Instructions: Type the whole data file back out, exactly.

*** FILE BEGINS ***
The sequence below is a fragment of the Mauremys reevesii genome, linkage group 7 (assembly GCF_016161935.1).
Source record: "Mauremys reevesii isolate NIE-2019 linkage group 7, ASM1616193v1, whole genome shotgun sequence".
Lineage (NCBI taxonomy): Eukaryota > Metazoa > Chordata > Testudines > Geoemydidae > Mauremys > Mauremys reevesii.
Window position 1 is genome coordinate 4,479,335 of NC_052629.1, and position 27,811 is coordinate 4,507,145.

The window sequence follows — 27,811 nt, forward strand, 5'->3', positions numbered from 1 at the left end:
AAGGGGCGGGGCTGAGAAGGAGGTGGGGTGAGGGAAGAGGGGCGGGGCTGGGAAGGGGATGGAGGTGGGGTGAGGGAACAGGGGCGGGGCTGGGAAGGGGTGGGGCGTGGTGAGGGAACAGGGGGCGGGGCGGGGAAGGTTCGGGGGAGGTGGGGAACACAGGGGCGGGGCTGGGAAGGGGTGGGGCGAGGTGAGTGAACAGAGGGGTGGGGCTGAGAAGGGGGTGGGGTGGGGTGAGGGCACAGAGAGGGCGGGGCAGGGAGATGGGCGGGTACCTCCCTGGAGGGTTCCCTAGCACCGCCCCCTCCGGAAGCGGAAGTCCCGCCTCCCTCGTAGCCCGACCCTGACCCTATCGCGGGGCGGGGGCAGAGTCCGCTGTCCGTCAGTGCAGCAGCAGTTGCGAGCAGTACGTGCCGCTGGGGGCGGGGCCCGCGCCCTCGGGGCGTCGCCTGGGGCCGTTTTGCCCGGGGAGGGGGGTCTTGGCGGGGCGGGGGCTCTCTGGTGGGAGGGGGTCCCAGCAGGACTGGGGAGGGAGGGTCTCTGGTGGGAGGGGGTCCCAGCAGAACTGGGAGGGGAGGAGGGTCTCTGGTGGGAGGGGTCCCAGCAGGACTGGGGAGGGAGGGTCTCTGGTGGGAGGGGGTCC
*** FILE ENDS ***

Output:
The sequence below is a fragment of the Mauremys reevesii genome, linkage group 7 (assembly GCF_016161935.1).
Source record: "Mauremys reevesii isolate NIE-2019 linkage group 7, ASM1616193v1, whole genome shotgun sequence".
Lineage (NCBI taxonomy): Eukaryota > Metazoa > Chordata > Testudines > Geoemydidae > Mauremys > Mauremys reevesii.
Window position 1 is genome coordinate 4,479,335 of NC_052629.1, and position 27,811 is coordinate 4,507,145.

The window sequence follows — 27,811 nt, forward strand, 5'->3', positions numbered from 1 at the left end:
AAGGGGCGGGGCTGAGAAGGAGGTGGGGTGAGGGAAGAGGGGCGGGGCTGGGAAGGGGATGGAGGTGGGGTGAGGGAACAGGGGCGGGGCTGGGAAGGGGTGGGGCGTGGTGAGGGAACAGGGGGCGGGGCGGGGAAGGTTCGGGGGAGGTGGGGAACACAGGGGCGGGGCTGGGAAGGGGTGGGGCGAGGTGAGTGAACAGAGGGGTGGGGCTGAGAAGGGGGTGGGGTGGGGTGAGGGCACAGAGAGGGCGGGGCAGGGAGATGGGCGGGTACCTCCCTGGAGGGTTCCCTAGCACCGCCCCCTCCGGAAGCGGAAGTCCCGCCTCCCTCGTAGCCCGACCCTGACCCTATCGCGGGGCGGGGGCAGAGTCCGCTGTCCGTCAGTGCAGCAGCAGTTGCGAGCAGTACGTGCCGCTGGGGGCGGGGCCCGCGCCCTCGGGGCGTCGCCTGGGGCCGTTTTGCCCGGGGAGGGGGGTCTTGGCGGGGCGGGGGCTCTCTGGTGGGAGGGGGTCCCAGCAGGACTGGGGAGGGAGGGTCTCTGGTGGGAGGGGGTCCCAGCAGAACTGGGAGGGGAGGAGGGTCTCTGGTGGGAGGGGTCCCAGCAGGACTGGGGAGGGAGGGTCTCTGGTGGGAGGGGGTCC